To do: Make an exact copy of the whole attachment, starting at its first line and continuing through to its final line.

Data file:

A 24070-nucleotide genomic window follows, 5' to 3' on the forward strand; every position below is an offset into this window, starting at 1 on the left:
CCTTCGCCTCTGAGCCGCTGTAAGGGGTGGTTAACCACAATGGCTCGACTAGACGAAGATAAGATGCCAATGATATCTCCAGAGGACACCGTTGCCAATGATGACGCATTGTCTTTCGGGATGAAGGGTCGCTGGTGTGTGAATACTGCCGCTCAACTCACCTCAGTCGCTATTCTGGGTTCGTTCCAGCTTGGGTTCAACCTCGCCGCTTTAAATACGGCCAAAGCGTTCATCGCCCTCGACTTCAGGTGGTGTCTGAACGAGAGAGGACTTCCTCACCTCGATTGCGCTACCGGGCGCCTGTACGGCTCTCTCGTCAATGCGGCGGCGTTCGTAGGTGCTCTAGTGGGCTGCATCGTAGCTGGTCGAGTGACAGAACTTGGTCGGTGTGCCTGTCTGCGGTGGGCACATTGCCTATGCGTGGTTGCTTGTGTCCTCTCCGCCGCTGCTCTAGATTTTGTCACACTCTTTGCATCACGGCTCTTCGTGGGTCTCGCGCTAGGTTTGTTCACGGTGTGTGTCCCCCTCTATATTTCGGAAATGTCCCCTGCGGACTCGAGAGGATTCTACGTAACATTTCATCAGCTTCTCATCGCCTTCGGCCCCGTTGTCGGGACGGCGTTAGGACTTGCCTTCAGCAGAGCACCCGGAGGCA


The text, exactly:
A 24070-nucleotide genomic window follows, 5' to 3' on the forward strand; every position below is an offset into this window, starting at 1 on the left:
CCTTCGCCTCTGAGCCGCTGTAAGGGGTGGTTAACCACAATGGCTCGACTAGACGAAGATAAGATGCCAATGATATCTCCAGAGGACACCGTTGCCAATGATGACGCATTGTCTTTCGGGATGAAGGGTCGCTGGTGTGTGAATACTGCCGCTCAACTCACCTCAGTCGCTATTCTGGGTTCGTTCCAGCTTGGGTTCAACCTCGCCGCTTTAAATACGGCCAAAGCGTTCATCGCCCTCGACTTCAGGTGGTGTCTGAACGAGAGAGGACTTCCTCACCTCGATTGCGCTACCGGGCGCCTGTACGGCTCTCTCGTCAATGCGGCGGCGTTCGTAGGTGCTCTAGTGGGCTGCATCGTAGCTGGTCGAGTGACAGAACTTGGTCGGTGTGCCTGTCTGCGGTGGGCACATTGCCTATGCGTGGTTGCTTGTGTCCTCTCCGCCGCTGCTCTAGATTTTGTCACACTCTTTGCATCACGGCTCTTCGTGGGTCTCGCGCTAGGTTTGTTCACGGTGTGTGTCCCCCTCTATATTTCGGAAATGTCCCCTGCGGACTCGAGAGGATTCTACGTAACATTTCATCAGCTTCTCATCGCCTTCGGCCCCGTTGTCGGGACGGCGTTAGGACTTGCCTTCAGCAGAGCACCCGGAGGCA